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Do you want to hunt hogs? Do you want to learn how to hunt hogs? Hog hunting has become popular in the last few decades in the southern states. Hunting hogs is dangerous as they have very sharp teeth and hooves, and are very large and aggressive when cornered.
In this article, we discuss how to hunt hogs during the day, how to hunt hogs at night, how to hunt hogs on public land, how to track hogs, and also give hog hunting tips for beginners.
Table of Contents
How To Hunt Hogs
1. Scout The Hogs
When you want to hunt for hogs during the day, it is always good to do some scouting. Hogs are not easily seen during the day as they are found in thick cover. Scouting them can help you with the information you need to pattern their movements.
You will gather valuable information such as when they come out to eat, drink, wallow, etc. Keep your eyes open for hog tracks, droppings, rooting, rubs, wallows, and hair strands caught in barbed-wire fences.
2. Trail Cameras
If you have a good idea of the areas you think hogs frequent, you can set up trail cameras to collect information about their movements, behaviors, when they come out, and when they go back to cover. You can also learn their travel routes from bedding areas to food and water sources. We reviewed the best trail cameras on the market today and you can read them from this link.
3. Water Sources
Look for water sources. Hogs need to cool their body temperature down during the day and will come out to water sources. Additionally, look for signs of wallowing.
4. Food Sources
Hogs need to eat and they will be found in crop fields and feeders. Pay attention to signs of rooting. They will use their snouts to root through vegetation and find food. When you stumble upon uprooted soil, take note of it as that is a sign of hogs looking for food.
5. Predator Calls
You can use predator calls to get them from their cover and out in the open. Make calls in short bursts from a downwind position. Hogs usually respond quickly to predator calls and come out of their cover. Usually, they will be charging when responding to a predator call, therefore, you want to be at a safe distance.
It gets even better: use recorded sounds of piglets in distress and you will definitely get the attention of sows. They are extremely protective and will come into the open, out of cover, if they think their little ones are in danger. If you want to know the best predator calls available on the market today, then click this link.
6. Dusk & Dawn
When hunting wild hogs, timing is very important. You will have to know when to go out and hunt hogs. Hogs are most active at dawn and dusk. Therefore, you have to be out in the fields early in the morning or late in the evening to hunt hogs.
7. Bait Pile/Feeder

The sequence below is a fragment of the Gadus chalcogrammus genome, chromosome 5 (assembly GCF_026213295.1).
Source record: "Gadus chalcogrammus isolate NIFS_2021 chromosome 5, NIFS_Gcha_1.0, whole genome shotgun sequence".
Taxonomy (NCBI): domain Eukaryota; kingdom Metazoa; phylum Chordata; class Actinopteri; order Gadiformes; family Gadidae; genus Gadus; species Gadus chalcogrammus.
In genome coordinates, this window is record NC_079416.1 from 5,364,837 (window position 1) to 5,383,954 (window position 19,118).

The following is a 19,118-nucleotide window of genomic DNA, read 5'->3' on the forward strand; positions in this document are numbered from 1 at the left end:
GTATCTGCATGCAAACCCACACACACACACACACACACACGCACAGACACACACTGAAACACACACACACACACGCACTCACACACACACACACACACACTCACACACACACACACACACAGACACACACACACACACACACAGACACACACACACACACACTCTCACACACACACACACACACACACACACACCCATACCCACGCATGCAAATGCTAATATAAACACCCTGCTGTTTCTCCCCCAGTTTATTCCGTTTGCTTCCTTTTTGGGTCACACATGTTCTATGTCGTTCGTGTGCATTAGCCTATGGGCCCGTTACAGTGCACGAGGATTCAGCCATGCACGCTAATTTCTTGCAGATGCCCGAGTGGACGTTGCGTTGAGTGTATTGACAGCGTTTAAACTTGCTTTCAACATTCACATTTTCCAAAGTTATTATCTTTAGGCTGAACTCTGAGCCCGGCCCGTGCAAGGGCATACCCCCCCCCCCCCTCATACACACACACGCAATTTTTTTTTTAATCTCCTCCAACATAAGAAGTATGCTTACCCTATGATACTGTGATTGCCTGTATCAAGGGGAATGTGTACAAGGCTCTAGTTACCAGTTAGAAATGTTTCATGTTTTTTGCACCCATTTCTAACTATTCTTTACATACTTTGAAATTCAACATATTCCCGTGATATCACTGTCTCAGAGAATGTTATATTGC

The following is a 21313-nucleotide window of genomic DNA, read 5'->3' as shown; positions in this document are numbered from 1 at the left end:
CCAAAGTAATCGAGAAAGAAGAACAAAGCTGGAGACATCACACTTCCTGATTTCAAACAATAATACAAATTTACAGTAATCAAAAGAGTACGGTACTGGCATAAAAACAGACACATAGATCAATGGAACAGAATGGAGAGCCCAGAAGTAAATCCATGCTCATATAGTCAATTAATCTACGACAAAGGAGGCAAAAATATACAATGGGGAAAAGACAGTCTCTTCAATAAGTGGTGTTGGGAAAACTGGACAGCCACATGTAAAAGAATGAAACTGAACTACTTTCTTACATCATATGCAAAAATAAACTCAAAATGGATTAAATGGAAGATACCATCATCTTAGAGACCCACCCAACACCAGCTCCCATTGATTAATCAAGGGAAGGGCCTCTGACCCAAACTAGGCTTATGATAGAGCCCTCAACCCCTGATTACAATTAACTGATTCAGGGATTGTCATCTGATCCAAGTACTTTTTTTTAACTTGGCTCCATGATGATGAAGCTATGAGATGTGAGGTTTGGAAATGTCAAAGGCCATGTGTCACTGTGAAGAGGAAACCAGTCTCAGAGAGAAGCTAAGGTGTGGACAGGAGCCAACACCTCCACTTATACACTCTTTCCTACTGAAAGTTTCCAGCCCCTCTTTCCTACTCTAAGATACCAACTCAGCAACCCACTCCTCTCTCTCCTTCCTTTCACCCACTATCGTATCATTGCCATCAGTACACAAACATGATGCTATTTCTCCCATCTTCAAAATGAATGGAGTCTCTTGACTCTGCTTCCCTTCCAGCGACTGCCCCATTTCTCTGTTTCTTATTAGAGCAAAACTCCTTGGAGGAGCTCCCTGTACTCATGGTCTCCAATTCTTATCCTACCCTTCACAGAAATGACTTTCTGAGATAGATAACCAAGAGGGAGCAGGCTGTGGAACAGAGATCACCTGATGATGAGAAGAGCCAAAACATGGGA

After gathering information from scouting and the trail cameras, you can set up a bait pile or feeder to lure them out of their cover. Use bait that is high in protein and fat like corn, sweet potatoes, nuts, overripe fruits, shelled corn, and acorns. Using a bait pile is very popular for hunting hogs at night but can also be used to hunt hogs during the day.
Use decoys to attract hogs. Set up decoys in areas that wild hogs frequent to get them into shooting range. Feral hogs are also attracted to scents, therefore you may use a hog attractant to lure them out.
9. Set Up A Stand
You can set up a tree stand or ground blind close to their travel routes to intercept them when they head to food or water sources early in the morning or late in the evening. You must get to your site very early undetected to be successful. Take all steps to control your human scent. You can read our review of the best climbing treestands or the best hunting ground blinds on the market today from these links.
10. Implement A Drive
Wild hogs are notorious for remaining in thick cover during the day. if you have implemented many strategies to lure hogs out of their cover and into the open without any success, you can implement a drive if you have good reason to believe they are in an area.
Here’s how it works: let one hunter take a position with a good line of sight while another hunter slowly walks, with the wind at their back through the cover. When the hogs pick up the movement and human scent, it will get them to move from their cover and toward the shooter. It is important that the shooter is aware of the direction that the driver will come from and the driver knows where the shooter is positioned.
11. Hunt Hogs With Dogs
You can use dogs to help you hunt feral hogs. There are trained dogs that will pursue and “bay up” hogs for the hunter to get a good shot. Curs and Catahoula are dog breeds that do this job very well. Similarly, there are catch dogs like Dogo Argentines and pit bulls that will rush in, grab and hold a wild hog until the hunter arrives and takes it down.
How To Hunt Hogs At Night
You can also hunt hogs at night as many of them have learned to be more active at night than during the day because of the hunting pressure. Hunting hogs at night can be more challenging because of visibility. However, there are thermal scopes and night vision binoculars that can make it easier.
1. Setup Bait Pile
Many night hunters set up a bait pile to lure the wild hogs to the bait. Before you use bait, make sure it is legal in your state. They then take up a position with a good firing range from the bait pile.
2. Wind Direction
When hunting hogs at night, you want to be very careful of the wind direction. Hogs don’t have the best eyesight but have a very good sense of smell which is part of their defense mechanism. You don’t want the wind to take your human scent to the hogs. Always hunt with the wind in your face. Take along some powder and put it in the air and observe the direction it goes in. Or just throw up some dirt instead.